Reseeding: If planning to reseed this year aim to have it completed by mid-August.
This ensures the reseed has the best chance to succeed and may allow at least one grazing pre-winter. Grazing promotes plant tillering, giving quicker ground cover. It also allows for a post-emergence spray to be used for weed control five to six weeks post-sowing. Targeting weeds at this early stage, before significant root development occurs, increases the rate of success.
It is important soil pH, phosphorus (P) and potassium (K) are at optimum levels to achieve a good reseed. Aim for a pH of 6.3, a P index of 2+ and a K index of 2-. For soils with P and K indices of 2+ and 2- the recommended P and K application rates are 50 and 60 kg per hectare respectively. Adopting an appropriate fertiliser and liming strategy is vital to sustain the new sward and minimise the re-occurrence of weeds and less productive grass species.
Decide on a cultivation technique that best suits the particular type of land. Conventional ploughing is often the best however, where soil is shallow and stoney, a min-till approach is more appropriate. The more common form of min-till involves discing (two to three passes in alternate directions) and/or harrowing, followed by sowing the seed. It is important to graze or mow/top tightly to minimise the amount of thrash in the sward. Direct drilling into an existing sward is also an option. This usually involves the seed being dropped into a shallow channel created by a disc. The aim when direct drilling is to minimise competition from the existing sward. For this reason, direct drilling straight after silage harvest or after the sward is tightly grazed maximises success rate. Ploughing, where possible, will act as a remedy for compaction and should also help with drainage.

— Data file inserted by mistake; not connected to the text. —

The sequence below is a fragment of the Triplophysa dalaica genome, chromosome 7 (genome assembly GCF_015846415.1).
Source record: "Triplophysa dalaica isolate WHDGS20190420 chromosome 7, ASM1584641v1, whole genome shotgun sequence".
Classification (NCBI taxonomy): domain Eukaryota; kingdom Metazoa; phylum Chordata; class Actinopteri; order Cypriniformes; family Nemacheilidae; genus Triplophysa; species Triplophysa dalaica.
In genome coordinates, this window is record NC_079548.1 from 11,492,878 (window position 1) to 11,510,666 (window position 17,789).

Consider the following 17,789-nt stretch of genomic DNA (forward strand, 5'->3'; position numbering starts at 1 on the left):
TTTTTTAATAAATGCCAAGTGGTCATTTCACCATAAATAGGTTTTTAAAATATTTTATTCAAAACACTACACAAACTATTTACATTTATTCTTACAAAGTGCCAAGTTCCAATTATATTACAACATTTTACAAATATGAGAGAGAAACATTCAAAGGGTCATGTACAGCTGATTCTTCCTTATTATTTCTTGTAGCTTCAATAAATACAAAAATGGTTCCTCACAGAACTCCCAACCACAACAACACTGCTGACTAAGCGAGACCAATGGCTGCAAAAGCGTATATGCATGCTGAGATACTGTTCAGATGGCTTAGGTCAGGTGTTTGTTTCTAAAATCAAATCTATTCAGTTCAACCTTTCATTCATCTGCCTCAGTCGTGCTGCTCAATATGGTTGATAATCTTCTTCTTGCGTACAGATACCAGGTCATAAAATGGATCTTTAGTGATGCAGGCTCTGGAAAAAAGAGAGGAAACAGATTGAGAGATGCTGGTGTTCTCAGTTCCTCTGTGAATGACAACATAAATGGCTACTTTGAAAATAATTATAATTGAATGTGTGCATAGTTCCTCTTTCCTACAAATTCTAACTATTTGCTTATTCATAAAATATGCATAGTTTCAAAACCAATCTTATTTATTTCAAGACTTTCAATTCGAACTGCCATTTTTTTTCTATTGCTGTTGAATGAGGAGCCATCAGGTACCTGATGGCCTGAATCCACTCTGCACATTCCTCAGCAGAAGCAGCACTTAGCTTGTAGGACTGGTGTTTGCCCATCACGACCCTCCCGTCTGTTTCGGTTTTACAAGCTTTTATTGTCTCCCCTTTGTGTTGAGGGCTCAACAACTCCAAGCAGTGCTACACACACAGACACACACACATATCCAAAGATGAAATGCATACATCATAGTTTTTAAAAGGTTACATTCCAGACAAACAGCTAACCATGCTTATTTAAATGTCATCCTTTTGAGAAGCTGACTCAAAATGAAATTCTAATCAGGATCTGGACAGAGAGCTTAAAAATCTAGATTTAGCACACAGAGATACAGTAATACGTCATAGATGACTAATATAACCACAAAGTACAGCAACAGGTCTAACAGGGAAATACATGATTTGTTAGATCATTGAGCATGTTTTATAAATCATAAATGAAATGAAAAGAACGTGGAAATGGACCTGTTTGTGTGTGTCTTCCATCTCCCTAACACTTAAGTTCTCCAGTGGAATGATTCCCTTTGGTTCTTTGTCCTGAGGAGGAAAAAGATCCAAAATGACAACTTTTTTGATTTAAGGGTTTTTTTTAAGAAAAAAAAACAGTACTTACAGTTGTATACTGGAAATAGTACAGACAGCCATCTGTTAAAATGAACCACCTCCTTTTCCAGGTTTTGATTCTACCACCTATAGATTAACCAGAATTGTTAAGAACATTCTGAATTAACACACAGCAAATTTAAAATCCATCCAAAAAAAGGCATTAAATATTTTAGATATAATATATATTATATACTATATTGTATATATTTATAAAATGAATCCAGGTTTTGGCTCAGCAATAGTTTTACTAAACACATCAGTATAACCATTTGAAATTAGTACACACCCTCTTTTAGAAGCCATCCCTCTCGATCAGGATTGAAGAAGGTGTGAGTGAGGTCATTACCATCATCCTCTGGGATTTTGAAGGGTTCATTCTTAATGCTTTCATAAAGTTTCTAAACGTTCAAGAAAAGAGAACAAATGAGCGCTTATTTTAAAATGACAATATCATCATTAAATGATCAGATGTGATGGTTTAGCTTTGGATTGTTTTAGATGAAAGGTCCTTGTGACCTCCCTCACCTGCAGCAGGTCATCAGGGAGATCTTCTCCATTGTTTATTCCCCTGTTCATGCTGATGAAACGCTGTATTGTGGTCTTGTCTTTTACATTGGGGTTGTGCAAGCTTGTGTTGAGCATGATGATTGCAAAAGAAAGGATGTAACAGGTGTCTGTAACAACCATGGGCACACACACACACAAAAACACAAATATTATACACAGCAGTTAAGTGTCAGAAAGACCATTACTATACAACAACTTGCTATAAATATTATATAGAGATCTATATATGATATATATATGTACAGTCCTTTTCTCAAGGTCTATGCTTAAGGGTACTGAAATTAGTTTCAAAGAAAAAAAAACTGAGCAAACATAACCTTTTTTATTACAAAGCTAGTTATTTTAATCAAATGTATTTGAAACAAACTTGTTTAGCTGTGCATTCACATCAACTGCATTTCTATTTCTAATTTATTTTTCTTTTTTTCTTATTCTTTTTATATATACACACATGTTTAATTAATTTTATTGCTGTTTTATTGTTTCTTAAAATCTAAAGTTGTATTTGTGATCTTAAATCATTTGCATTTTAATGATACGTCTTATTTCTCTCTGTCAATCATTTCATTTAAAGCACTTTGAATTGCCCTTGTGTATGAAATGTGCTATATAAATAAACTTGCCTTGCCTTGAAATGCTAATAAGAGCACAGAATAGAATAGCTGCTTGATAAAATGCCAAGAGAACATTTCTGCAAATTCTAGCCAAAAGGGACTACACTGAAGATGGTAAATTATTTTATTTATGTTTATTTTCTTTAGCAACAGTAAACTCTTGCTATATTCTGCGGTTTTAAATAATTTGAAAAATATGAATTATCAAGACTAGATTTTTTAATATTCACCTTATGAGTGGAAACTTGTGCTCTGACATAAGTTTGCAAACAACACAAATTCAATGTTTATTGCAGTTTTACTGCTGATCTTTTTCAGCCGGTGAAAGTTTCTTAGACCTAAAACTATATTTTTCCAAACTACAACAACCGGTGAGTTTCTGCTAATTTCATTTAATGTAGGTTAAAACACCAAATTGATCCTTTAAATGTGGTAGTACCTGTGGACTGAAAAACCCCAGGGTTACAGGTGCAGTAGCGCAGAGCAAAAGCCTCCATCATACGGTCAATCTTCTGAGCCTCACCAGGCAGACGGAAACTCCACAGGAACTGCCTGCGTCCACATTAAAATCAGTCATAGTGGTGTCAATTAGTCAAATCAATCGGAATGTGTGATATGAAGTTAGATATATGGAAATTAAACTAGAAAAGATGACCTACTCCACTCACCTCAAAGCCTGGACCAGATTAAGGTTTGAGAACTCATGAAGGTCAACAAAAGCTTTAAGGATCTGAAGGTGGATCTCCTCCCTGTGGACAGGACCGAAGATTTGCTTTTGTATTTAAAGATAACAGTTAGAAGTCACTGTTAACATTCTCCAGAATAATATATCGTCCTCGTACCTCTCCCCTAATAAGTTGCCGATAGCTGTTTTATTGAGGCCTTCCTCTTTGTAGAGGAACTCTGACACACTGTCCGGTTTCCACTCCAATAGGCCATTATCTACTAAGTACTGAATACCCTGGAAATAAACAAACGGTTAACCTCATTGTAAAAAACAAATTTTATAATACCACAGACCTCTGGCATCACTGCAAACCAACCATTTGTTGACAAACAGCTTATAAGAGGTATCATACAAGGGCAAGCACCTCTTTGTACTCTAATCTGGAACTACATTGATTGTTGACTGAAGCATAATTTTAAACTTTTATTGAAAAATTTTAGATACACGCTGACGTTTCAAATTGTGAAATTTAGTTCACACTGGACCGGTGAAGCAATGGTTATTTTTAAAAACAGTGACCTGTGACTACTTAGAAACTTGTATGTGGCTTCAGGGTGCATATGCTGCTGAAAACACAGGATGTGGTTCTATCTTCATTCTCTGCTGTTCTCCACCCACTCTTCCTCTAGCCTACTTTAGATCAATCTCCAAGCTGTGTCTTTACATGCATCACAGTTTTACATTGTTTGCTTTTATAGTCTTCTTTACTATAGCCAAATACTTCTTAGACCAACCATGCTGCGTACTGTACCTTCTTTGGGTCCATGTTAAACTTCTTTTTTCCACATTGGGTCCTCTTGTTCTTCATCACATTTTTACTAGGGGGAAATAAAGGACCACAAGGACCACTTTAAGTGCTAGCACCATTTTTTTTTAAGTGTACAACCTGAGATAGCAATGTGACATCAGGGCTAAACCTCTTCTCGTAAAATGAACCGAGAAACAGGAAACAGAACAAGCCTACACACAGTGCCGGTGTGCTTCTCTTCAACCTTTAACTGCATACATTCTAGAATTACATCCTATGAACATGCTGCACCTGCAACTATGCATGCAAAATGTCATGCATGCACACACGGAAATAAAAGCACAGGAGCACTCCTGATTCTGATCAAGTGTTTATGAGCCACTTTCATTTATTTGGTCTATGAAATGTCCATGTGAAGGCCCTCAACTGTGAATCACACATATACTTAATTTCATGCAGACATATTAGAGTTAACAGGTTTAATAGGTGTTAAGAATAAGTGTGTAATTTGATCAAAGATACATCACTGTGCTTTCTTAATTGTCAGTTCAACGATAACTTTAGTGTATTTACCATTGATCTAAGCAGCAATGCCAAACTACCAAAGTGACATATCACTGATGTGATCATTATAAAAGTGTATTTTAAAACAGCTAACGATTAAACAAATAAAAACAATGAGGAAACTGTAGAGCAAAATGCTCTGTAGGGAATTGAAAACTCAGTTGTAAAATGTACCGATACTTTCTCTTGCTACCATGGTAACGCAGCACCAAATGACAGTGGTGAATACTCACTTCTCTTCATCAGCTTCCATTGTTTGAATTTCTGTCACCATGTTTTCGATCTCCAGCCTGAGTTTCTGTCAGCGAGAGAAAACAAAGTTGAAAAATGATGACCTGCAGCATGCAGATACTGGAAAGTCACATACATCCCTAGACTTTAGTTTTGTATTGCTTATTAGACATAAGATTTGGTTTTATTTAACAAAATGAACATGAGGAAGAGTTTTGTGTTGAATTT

Lungworm cases generally peak in July/August. Monitor young stock in particular and watch out for coughing and panting after light exercise/running. In more extreme cases neck extension and mouth breathing are seen and damage is often irreversible. Although more common in young stock, cases in cows have become more common in recent years where natural immunity has not had a chance to develop properly.
Remove the bull
Spring calving herds will be coming to the end of the breeding season on most farms. A cow served on the 18 July and assuming an average gestation period of 286 days, will calve on the last day of April next year. Therefore if you don’t want any calves born in May next year remove the bull in mid-July.
Foot rot and scald (inter-digital dermatitis) are the main causes of lameness in sheep, both of which are caused by the bacterium Dichelobacter nodosus. Scald is often treated using oxytetracycline aerosols in individual sheep or foot-bathing where several sheep are affected. For best results when foot-bathing allow sheep to stand in solutions for a short time rather than just running them through. Stand the sheep in a dry yard to allow the solution to dry. If using formalin, solutions above 5% can cause severe irritation, therefore avoid the practice of ‘topping up’ footbaths. Mix accurately and avoid solutions over 3%.
Foot rot, unlike scald, extends to under-run the hoof wall or sole and is accompanied by a characteristic foul smell. Foot-bathing may limit the spread of foot rot in the early stages but is not an effective treatment. As contagious ovine digital dermatitis, another cause of lameness, can sometimes be hard to distinguish from foot rot it is important to consult your vet to get a correct diagnosis. Appropriate quarantine protocols for purchased sheep, along with a strict culling policy for persistently lame sheep, will also help control the problem.